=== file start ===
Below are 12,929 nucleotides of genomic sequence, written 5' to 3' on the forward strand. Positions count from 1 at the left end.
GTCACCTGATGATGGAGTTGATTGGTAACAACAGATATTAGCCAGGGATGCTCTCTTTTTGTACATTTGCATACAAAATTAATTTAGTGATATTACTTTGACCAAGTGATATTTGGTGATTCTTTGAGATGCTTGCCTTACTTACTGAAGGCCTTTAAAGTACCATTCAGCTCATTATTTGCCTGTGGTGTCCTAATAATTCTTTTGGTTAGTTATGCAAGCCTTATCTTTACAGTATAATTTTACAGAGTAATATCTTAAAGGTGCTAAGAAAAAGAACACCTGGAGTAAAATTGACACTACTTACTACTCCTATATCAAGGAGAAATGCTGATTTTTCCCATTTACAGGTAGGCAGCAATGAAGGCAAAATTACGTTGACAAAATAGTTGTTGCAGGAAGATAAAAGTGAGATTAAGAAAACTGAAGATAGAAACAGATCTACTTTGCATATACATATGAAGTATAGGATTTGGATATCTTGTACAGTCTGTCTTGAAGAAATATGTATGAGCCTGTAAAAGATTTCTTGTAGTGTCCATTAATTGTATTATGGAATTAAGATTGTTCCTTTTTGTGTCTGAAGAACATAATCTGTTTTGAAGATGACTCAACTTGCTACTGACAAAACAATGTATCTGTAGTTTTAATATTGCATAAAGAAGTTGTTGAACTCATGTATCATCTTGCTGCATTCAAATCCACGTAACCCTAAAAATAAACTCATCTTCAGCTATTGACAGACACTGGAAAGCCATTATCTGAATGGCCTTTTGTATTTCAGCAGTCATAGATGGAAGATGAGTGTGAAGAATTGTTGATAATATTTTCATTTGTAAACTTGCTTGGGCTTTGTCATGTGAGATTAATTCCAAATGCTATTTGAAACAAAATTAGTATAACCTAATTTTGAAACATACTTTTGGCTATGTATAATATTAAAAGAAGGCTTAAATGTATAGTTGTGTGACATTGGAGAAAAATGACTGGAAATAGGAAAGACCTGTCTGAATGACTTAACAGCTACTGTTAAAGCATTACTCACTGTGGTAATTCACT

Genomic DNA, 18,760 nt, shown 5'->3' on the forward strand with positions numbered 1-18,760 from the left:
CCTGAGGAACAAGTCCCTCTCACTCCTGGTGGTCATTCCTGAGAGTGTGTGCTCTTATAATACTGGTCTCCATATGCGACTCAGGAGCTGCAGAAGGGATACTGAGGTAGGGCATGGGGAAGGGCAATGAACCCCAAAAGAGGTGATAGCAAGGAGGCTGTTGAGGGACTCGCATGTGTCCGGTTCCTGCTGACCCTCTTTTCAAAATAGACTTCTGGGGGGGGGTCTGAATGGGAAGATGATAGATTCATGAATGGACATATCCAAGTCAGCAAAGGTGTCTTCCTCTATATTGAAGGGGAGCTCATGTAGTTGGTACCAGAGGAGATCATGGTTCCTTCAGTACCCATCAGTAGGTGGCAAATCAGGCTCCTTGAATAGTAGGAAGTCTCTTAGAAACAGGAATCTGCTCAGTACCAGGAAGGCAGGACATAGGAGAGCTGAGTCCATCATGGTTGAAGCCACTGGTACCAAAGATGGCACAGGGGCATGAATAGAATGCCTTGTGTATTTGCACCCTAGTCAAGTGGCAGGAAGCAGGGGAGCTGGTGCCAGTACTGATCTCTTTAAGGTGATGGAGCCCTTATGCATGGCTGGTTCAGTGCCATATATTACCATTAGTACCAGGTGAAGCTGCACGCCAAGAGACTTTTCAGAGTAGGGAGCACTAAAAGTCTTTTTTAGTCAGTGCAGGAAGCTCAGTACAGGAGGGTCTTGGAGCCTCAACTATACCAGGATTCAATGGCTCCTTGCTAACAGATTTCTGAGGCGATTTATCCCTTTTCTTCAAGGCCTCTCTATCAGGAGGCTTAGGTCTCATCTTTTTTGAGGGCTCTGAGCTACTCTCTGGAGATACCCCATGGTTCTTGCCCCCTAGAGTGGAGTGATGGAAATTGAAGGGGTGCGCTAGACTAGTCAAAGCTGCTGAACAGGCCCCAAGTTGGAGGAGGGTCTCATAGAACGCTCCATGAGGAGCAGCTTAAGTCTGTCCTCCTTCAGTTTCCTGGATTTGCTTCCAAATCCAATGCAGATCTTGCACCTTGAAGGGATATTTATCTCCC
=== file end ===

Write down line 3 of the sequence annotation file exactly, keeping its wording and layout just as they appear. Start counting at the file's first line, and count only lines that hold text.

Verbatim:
Genomic DNA, 18,760 nt, shown 5'->3' on the forward strand with positions numbered 1-18,760 from the left: